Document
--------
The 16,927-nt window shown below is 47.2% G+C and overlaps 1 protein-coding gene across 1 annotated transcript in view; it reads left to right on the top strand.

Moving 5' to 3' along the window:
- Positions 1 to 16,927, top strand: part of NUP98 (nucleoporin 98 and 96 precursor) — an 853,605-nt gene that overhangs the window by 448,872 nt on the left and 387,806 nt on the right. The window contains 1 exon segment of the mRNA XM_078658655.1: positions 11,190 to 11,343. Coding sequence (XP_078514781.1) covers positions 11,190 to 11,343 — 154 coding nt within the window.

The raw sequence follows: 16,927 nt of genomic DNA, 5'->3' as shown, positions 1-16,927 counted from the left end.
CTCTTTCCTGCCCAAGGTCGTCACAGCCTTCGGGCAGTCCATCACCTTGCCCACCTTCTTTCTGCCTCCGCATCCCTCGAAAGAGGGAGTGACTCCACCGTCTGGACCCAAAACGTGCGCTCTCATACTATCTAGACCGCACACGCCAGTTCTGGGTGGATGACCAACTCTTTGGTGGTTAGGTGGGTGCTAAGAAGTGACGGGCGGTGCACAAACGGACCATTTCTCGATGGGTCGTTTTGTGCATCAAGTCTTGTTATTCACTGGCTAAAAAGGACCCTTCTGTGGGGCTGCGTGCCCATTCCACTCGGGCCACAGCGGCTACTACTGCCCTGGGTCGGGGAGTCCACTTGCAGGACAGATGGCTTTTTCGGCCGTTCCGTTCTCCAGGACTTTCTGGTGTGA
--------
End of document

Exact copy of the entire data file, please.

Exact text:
The 16,927-nt window shown below is 47.2% G+C and overlaps 1 protein-coding gene across 1 annotated transcript in view; it reads left to right on the top strand.

Moving 5' to 3' along the window:
- Positions 1 to 16,927, top strand: part of NUP98 (nucleoporin 98 and 96 precursor) — an 853,605-nt gene that overhangs the window by 448,872 nt on the left and 387,806 nt on the right. The window contains 1 exon segment of the mRNA XM_078658655.1: positions 11,190 to 11,343. Coding sequence (XP_078514781.1) covers positions 11,190 to 11,343 — 154 coding nt within the window.

The raw sequence follows: 16,927 nt of genomic DNA, 5'->3' as shown, positions 1-16,927 counted from the left end.
CTCTTTCCTGCCCAAGGTCGTCACAGCCTTCGGGCAGTCCATCACCTTGCCCACCTTCTTTCTGCCTCCGCATCCCTCGAAAGAGGGAGTGACTCCACCGTCTGGACCCAAAACGTGCGCTCTCATACTATCTAGACCGCACACGCCAGTTCTGGGTGGATGACCAACTCTTTGGTGGTTAGGTGGGTGCTAAGAAGTGACGGGCGGTGCACAAACGGACCATTTCTCGATGGGTCGTTTTGTGCATCAAGTCTTGTTATTCACTGGCTAAAAAGGACCCTTCTGTGGGGCTGCGTGCCCATTCCACTCGGGCCACAGCGGCTACTACTGCCCTGGGTCGGGGAGTCCACTTGCAGGACAGATGGCTTTTTCGGCCGTTCCGTTCTCCAGGACTTTCTGGTGTGA